The NIH this week revealed results from the National Infant Sleep Position Study that show that the incidence of infants sharing a bed with an adult or another child has more than doubled over the past two decades. Nearly 14% of infant caregivers surveyed in 2010 stated that their baby regularly shared a bed with another person. This is up from just 6.5% who said the same thing back in 1993.
The practice of infants sleeping with adults is known to increase the risk of sudden infant death syndrome (SIDS), the unexplained death of an infant. Doctors recommend that infants sleep in the same room as parents, but not in the same bed.
The new study, published in the Journal of the American Medical Association Pediatrics, also shows there is a wide disparity in infant bed-sharing practices across different ethnic groups. Though the practice increased for all ethnic groups, only 9.1% of white infants were found to share a bed in 2010. This is less than half of the 20.5% of Hispanic infants that were reported to share a bed in 2010, and far less than the 38.7% of black babies that reported to share a bed that same year.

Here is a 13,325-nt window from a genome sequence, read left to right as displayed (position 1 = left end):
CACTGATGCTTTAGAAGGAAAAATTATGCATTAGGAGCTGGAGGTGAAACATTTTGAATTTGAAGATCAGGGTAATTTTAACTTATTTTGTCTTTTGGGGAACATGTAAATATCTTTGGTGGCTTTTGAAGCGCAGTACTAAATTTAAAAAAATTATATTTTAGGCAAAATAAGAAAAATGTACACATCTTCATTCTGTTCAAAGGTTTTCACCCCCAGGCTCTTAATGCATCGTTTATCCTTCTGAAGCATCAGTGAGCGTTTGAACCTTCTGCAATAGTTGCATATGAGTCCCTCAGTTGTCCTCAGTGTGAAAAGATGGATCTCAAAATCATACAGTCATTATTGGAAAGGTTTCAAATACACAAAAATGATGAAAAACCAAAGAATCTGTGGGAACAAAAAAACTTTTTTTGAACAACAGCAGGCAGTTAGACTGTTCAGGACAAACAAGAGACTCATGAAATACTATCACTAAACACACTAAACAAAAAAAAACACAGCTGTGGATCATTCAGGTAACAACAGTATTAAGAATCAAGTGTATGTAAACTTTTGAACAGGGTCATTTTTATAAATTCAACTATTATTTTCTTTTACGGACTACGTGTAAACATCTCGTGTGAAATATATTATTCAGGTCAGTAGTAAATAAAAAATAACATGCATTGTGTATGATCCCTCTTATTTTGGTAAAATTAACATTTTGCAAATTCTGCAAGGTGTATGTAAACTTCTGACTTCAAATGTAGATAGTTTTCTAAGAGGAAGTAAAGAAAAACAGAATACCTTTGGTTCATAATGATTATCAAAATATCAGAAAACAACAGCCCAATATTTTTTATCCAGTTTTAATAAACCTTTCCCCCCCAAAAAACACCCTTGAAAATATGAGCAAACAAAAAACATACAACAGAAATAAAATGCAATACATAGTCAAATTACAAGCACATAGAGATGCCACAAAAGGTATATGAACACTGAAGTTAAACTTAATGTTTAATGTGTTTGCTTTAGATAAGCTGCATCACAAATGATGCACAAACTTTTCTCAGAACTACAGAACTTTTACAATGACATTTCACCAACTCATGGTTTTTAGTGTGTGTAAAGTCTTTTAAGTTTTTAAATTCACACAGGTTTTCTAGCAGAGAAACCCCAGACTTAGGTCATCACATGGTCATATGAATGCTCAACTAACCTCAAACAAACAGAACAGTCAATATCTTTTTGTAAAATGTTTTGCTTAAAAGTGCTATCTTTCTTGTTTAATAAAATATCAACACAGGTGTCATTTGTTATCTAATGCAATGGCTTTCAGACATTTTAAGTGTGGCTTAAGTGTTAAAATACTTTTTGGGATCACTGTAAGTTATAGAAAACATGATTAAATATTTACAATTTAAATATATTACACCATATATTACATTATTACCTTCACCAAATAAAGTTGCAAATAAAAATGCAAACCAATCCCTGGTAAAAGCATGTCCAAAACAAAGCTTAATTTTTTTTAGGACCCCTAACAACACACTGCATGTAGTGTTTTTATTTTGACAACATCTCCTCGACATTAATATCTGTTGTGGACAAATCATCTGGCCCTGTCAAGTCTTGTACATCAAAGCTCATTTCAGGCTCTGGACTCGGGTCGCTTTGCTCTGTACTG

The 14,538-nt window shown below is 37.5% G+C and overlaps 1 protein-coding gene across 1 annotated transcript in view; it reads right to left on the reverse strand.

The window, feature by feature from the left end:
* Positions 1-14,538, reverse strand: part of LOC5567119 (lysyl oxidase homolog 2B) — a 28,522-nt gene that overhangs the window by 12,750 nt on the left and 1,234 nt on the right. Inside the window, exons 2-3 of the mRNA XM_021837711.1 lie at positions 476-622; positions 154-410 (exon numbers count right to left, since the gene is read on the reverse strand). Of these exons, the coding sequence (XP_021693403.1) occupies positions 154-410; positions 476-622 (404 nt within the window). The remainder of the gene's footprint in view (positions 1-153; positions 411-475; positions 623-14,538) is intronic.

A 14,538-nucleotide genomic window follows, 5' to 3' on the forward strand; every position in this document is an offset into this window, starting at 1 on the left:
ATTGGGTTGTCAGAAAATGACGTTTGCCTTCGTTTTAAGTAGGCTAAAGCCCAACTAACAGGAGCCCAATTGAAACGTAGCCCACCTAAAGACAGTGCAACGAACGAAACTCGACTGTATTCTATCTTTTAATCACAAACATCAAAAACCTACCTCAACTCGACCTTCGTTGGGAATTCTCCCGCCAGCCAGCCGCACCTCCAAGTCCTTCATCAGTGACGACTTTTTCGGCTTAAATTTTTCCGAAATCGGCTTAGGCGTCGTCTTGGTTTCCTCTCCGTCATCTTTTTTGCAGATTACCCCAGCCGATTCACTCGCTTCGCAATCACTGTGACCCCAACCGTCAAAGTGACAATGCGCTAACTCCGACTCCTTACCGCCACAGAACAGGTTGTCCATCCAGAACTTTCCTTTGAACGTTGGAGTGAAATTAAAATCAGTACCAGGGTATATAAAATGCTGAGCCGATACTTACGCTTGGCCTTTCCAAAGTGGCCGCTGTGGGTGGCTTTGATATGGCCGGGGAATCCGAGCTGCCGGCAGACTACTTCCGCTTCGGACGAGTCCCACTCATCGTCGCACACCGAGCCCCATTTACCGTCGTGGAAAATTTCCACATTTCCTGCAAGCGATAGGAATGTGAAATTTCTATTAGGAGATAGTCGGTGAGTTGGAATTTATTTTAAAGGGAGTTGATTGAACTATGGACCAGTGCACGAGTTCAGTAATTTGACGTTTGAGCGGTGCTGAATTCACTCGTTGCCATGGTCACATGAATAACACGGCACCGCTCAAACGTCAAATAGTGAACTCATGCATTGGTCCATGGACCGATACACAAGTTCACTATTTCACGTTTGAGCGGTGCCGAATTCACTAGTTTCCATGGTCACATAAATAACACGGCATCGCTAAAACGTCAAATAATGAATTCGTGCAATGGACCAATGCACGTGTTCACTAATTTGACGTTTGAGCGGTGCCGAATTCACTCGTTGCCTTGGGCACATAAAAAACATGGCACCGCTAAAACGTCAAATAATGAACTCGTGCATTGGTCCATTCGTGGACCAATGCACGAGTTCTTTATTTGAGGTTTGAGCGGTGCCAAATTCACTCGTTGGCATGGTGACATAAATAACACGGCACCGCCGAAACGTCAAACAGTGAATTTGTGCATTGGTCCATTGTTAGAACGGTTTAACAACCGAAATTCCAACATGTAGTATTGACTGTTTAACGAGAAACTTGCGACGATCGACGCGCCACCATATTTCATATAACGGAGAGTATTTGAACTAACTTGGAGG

“The disparity in nighttime habits has increased in recent years,” said Dr. Eve Colson, first author on the study and a researcher at the Yale University School of Medicine. “Because African-American infants are already at increased risk for SIDS, this trend is a cause for concern.”
The study’s authors suggest that advice from doctors can reduce the practice of infant bed-sharing. The study found that parents who knew their doctor was against sleeping with an infant were more than one-third less likely to say they share a bed with their baby.
“It’s important for doctors to discuss sleeptime habits with new parents in order to convey the risks of bed sharing clearly,” said Marian Willinger, co-author of the study and a SIDS researcher at the National Institute of Child Health and Human Development.